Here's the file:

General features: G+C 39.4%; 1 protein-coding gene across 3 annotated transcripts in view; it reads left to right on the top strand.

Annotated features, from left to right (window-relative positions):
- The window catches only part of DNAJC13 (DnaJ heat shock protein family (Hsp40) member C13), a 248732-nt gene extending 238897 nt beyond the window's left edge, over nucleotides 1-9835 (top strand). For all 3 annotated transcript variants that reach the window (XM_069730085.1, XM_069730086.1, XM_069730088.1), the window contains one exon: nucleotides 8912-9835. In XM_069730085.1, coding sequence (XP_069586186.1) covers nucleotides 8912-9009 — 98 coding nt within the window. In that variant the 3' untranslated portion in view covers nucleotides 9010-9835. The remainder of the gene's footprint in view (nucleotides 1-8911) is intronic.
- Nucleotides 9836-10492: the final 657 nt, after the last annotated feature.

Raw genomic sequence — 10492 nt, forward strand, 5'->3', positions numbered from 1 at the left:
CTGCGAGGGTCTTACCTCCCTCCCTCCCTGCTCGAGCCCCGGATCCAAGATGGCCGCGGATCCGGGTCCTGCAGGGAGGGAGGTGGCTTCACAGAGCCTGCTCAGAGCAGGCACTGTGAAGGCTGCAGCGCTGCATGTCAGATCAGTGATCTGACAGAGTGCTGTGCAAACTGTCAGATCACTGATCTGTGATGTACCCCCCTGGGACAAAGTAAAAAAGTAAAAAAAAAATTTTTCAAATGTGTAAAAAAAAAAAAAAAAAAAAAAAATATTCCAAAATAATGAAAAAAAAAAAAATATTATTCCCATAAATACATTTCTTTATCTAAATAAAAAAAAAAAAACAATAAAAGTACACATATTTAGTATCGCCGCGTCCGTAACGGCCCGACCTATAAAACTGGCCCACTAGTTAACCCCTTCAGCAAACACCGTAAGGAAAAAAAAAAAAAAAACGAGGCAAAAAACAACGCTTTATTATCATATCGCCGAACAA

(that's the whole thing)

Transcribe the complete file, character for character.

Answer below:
General features: G+C 39.4%; 1 protein-coding gene across 3 annotated transcripts in view; it reads left to right on the top strand.

Annotated features, from left to right (window-relative positions):
- The window catches only part of DNAJC13 (DnaJ heat shock protein family (Hsp40) member C13), a 248732-nt gene extending 238897 nt beyond the window's left edge, over nucleotides 1-9835 (top strand). For all 3 annotated transcript variants that reach the window (XM_069730085.1, XM_069730086.1, XM_069730088.1), the window contains one exon: nucleotides 8912-9835. In XM_069730085.1, coding sequence (XP_069586186.1) covers nucleotides 8912-9009 — 98 coding nt within the window. In that variant the 3' untranslated portion in view covers nucleotides 9010-9835. The remainder of the gene's footprint in view (nucleotides 1-8911) is intronic.
- Nucleotides 9836-10492: the final 657 nt, after the last annotated feature.

Raw genomic sequence — 10492 nt, forward strand, 5'->3', positions numbered from 1 at the left:
CTGCGAGGGTCTTACCTCCCTCCCTCCCTGCTCGAGCCCCGGATCCAAGATGGCCGCGGATCCGGGTCCTGCAGGGAGGGAGGTGGCTTCACAGAGCCTGCTCAGAGCAGGCACTGTGAAGGCTGCAGCGCTGCATGTCAGATCAGTGATCTGACAGAGTGCTGTGCAAACTGTCAGATCACTGATCTGTGATGTACCCCCCTGGGACAAAGTAAAAAAGTAAAAAAAAAATTTTTCAAATGTGTAAAAAAAAAAAAAAAAAAAAAAAATATTCCAAAATAATGAAAAAAAAAAAAATATTATTCCCATAAATACATTTCTTTATCTAAATAAAAAAAAAAAAACAATAAAAGTACACATATTTAGTATCGCCGCGTCCGTAACGGCCCGACCTATAAAACTGGCCCACTAGTTAACCCCTTCAGCAAACACCGTAAGGAAAAAAAAAAAAAAAACGAGGCAAAAAACAACGCTTTATTATCATATCGCCGAACAA